Managed long-term services and supports

Long-Term Services and Supports

State Medicaid programs increasingly use managed care as one of several strategies to improve care coordination and manage costs for populations with complex health care needs and disproportionately high Medicaid expenditures. As of July 2018, 24 states operate managed long-term services and supports (MLTSS) programs, in which state Medicaid agencies contract with managed care plans to deliver long-term services and supports (LTSS), up sharply from just 8 states in 2004 (Lewis et al. 2018). Although much of this growth has been fairly recent, a few states have operated MLTSS programs for many years, and in some cases, several decades.

State Adoption of Managed Long-Term Services and Supports Programs, September 2018

Note: MLTSS is managed long-term services and supports.
Source: MACPAC, 2018, analysis of Lewis et al. 2018 and NASUAD 2018.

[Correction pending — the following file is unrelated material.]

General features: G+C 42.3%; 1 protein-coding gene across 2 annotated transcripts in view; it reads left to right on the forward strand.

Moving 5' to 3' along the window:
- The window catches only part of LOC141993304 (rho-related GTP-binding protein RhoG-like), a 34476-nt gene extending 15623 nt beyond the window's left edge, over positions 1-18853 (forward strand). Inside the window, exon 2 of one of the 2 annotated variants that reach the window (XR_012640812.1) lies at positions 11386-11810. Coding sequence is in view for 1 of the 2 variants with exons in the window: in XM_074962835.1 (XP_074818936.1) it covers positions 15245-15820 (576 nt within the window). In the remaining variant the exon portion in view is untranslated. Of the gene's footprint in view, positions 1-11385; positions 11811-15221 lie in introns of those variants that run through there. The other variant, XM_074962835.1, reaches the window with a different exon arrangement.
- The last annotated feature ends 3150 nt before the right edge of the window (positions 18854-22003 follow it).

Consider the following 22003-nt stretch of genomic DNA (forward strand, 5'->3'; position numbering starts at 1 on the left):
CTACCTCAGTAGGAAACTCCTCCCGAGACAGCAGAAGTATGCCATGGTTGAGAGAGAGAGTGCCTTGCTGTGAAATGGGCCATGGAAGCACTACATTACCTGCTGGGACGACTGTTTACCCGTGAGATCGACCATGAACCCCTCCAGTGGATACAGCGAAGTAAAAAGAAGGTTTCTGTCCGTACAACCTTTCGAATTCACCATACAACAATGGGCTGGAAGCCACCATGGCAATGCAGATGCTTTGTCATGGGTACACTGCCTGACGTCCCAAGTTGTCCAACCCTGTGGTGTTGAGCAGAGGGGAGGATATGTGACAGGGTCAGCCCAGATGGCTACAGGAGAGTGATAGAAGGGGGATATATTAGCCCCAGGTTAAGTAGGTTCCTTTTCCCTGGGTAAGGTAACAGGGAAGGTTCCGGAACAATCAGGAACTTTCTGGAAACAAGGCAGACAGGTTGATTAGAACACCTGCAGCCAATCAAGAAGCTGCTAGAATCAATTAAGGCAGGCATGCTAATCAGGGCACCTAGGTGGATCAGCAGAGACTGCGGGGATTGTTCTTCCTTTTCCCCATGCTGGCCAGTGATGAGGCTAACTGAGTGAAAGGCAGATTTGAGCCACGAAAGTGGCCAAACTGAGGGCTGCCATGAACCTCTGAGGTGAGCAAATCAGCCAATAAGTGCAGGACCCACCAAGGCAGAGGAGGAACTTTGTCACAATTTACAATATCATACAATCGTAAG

The administration of MLTSS is generally similar to Medicaid managed care, but the mix of services and the wide range of needs of beneficiaries who receive LTSS adds complexity, particularly for rate setting and care coordination. Factors involved in setting capitation payment rates for MLTSS include accounting for the range of services, the wide variability in the needs of beneficiaries receiving LTSS, and the need to promote program goals through financial incentives. MLTSS plans typically employ care coordinators who assess beneficiaries’ needs and develop plans of care for the wide range of LTSS for which they qualify.

As MLTSS programs evolve, their scope is expanding. While MLTSS programs typically have targeted people age 65 and older or people with physical disabilities, states are increasingly enrolling individuals with intellectual or developmental disabilities into MLTSS. In addition, many states are working to align MLTSS with Medicare managed care for individuals who are dually eligible for Medicare and Medicaid.

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